However, there is a more important thing to note. 8mm and Super 8mm are frame size designations. The diagonal measurement for both a standard 8mm and a Super 8mm frame is smaller than either the 1/2.3" Q or 1/7" Q7.
Image sensor format - Wikipedia, the free encyclopedia
C mount - Wikipedia, the free encyclopedia

So it is possible that a lens won't cover the full image circle of the sensor. It might, but you have no way to know in advance. So, even if you can get the mount to work out, you might wind up with an image with the corners cut off.

If it is made for one of the larger formats such as 16mm film, then it should cover the sensor just fine.

Oops, vonBaloney beat me to it.
08-13-2014, 12:33 PM   #7
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You're quite likely to get blurry edges even if the circle does cover it. Actually, you're kinda likely to get blurry whole image with an old 8mm lens...
08-13-2014, 12:51 PM   #8
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After a bit more research I discovered this but the same lens maker produced lenses for both formats so I've started looking at the 16mm versions. Thanks for all the insight.

08-13-2014, 04:21 PM   #9
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FWIW, this was taken using a Yashinon 13 mm lens on a Q7. You'll notice some vignetting in the upper left.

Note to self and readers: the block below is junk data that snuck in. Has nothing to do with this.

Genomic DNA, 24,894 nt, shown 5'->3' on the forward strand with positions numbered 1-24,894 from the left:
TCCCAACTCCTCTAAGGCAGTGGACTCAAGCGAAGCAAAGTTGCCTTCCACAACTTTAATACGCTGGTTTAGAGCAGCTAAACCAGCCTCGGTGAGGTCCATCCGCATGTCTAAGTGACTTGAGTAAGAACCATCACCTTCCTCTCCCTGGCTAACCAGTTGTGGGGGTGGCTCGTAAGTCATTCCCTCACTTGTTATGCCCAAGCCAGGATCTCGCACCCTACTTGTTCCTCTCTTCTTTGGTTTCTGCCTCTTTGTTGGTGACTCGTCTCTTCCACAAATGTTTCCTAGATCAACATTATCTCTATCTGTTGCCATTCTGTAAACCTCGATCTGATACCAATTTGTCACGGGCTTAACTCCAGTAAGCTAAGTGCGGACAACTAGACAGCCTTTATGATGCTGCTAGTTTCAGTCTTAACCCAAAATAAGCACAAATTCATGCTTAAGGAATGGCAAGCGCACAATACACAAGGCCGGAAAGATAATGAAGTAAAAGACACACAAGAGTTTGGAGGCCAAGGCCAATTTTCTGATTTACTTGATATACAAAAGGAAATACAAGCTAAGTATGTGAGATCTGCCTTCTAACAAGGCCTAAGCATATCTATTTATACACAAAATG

https://www.flickr.com/photos/benchan/14643440564/
08-13-2014, 11:46 PM   #10
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Based on my experience with vintage 8mm/super 8mm zoom len or prime lens, smaller focal length tend to vignette on Q. For example, 6.5mm prime d-mount lens generally four out of five lens will vignette on pentax Q. Similar things happen with 8mm zoom lens on 4:3 mode unless you do it on 16:9 or video mode. For super 8mm zoom, about 1/3 of them will vignette on wide end on 4:3 (less frequent then 8mm zoom) because they have bigger image circles. With that being say, it is extremely fun to mod a super 8 zoom len and adapt it for pentax Q. Crop factor of cine len for 8mm/super8mm should be the same as any other len (5.6x on Q and 4.7x on q7/q-s1). Modding lens from 8mm/super8mm is unique in and off itself because these zooms are of higher quality built, tend to have better lpm resolution, and CA correction on more expensive super8mm zooms.